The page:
City police Commander Thomas Stangrecki said the weapons used in the shooting came from an independent dealer in Albuquerque, N.M., around April 2011. In Pennsylvania and Oregon, under statute 302, one is precluded from obtaining a handgun if they are involuntarily committed under statute 302.

Zappala said the attack was planned, but would not comment further on the evidence that led to that conclusion.

“We believe about a month before the shooting occurred, he may have started planning,” Zappala said. “There’s evidence that this was starting to be thought out.”

Shick came to Pittsburgh in July 2011 and soon received treatment from UPMC for illnesses such as pancreatic problems. Prior to coming to Pittsburgh, Shick lived in Oregon, where he was involuntarily committed on Jan. 5, 2010 for a Dec. 28, 2009 assault on a public officer.

Shick used the name “Willim H. Scolskan” in paperwork filed by Multnomah County in Oregon, when he was arrested for assaulting a public safety officer.

Zappala said he asked the FBI to look into this name or derivatives of this name, but the FBI found no significance.

In Oregon, Zappala said Shick also wrote on his walls in his house, as he did in Pittsburgh. Mental health experts are trying to decipher the writings, but they see no link between the writing and anyone on the first floor of the Western Psychiatric Institute.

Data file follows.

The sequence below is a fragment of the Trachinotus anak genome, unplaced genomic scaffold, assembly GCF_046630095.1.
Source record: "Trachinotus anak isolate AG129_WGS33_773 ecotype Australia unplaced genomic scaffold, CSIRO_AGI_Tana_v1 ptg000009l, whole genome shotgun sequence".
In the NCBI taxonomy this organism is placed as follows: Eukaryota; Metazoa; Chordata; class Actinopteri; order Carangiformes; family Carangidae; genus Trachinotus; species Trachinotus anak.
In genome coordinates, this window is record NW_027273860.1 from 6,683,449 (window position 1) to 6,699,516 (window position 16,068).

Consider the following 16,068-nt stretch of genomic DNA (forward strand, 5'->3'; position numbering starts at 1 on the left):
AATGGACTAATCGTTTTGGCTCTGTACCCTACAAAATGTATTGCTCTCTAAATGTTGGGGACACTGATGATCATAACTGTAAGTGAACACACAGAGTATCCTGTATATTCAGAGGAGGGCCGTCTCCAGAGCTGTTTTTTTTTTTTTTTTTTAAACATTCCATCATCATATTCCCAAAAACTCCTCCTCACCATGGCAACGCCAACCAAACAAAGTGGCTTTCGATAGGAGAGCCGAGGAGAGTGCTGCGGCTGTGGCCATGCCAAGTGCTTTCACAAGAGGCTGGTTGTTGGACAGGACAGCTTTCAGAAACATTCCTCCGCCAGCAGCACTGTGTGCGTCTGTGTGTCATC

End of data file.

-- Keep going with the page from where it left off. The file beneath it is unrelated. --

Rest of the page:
“There are writings where he is angry, and angry at UPMC,” Zappala said, though he did not clarify what exactly was written.

The shooting

Zappala referred to a map of Western Psychiatric Institute and photos of the crime scene to outline the events of that day.

“There’s evidence taken from his apartment which indicate that he had a walking map of UPMC facilities, but had also drawn some maps, one of which had a cafeteria identified on it. If this guy was looking to make it into the cafeteria with explosives, then this could have been much, much, much worse,” Zappala said.

About a half-hour before entering UPMC’s Western Psychiatric Institute, Shick called Yellow Cab and planned to take a taxi to the hospital with two bags filled with Molotov cocktails, triage bandages and incendiary materials that would trigger an explosive, Zappala said.

Yellow Cab could not offer Shick a ride, so he left the bags at his apartment and walked to Western Psychiatric Institute on O’Hara Street with two 9 millimeter handguns.